I made Logan a fine supper that first night in the cabin. We sat on the porch like Granny and Grandpa and discussed our plans for the future until we both grew tired enough to fall asleep in each other's arms. In the morning, after breakfast, Logan went back into Winnerow to tie up some business ends and I drove up and down the side roads, searching for what would be a perfect location for the Tatterton Toy Factory. Logan told me to look for a place that had access to transportation, a place that was close enough to the village so that the employees could easily spend their money there. Once the business interests in the town realized the benefits the factory would bring, there would be no opposition to it, he explained. I knew he was merely repeating Tony's instructions.
I found the perfect location rather quickly. It was a flat piece of land that provided a wonderful view of the mountains, yet was merely a mile or so from the downtown area. Anyone would be inspired working here, I thought. I rushed back to Winnerow to meet Logan and tell him, but his father said he had gone back to the cabin to find some papers he had left in a suitcase. I had unpacked the suitcases and organized everything on shelves and in drawers. Afraid that he wouldn't find what he was searching for, I decided not to wait for him to return. I drove back to the cabin myself.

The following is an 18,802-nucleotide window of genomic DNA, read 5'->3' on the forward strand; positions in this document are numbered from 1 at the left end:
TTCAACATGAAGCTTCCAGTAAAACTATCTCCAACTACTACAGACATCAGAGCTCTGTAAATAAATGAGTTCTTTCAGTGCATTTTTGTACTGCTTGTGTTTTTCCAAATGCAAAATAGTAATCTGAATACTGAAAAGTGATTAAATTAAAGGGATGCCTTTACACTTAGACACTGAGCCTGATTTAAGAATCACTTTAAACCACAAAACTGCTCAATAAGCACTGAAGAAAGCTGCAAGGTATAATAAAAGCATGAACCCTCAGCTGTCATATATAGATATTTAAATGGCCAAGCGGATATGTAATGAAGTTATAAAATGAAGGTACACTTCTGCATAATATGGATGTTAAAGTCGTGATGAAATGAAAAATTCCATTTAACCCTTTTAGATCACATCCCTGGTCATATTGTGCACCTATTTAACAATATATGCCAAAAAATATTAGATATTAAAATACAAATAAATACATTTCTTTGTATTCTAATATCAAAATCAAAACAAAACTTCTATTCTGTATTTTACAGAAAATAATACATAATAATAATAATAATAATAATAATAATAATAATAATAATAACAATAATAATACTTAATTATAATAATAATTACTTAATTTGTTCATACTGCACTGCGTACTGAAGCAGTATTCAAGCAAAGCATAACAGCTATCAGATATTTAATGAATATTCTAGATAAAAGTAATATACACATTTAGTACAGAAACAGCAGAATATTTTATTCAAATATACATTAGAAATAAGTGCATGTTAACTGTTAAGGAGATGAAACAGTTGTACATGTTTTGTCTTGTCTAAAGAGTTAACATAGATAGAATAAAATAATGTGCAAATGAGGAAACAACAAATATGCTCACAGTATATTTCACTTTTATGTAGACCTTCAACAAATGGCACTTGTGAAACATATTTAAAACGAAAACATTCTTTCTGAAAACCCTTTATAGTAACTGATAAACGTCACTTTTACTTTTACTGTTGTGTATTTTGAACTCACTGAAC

As soon as I made the turn to approach it, I slowed down. Fanny's car was parked beside Logan's. I had decided not to call or see her until I had finished my business here, but she had obviously heard we had arrived and had come searching for us.
I parked my car and got out slowly. Before I reached the front door, I heard Logan's strange pleas.
"Please, Fanny, you can't parade about like that. Now do what you have to do and go. Please don't cause any problems for us. Please."
I heard Fanny's familiar tantalizing laugh and pulled open the front door.
There she stood near the bathroom, a towel wrapped around her naked hips, her arms folded over her bare bosom. Her hair was wild. She looked like some mythical sex creature, an enchantress tempting him to be unfaithful while his marriage was still in its infant stages. For a moment she stared at me with those dark eyes, her smile frozen on her face. But when she saw the look on my face, she only laughed.
"Why, Heaven, goodness sakes, ya can scare the devil out of a lost and lustful preacher with a look like that."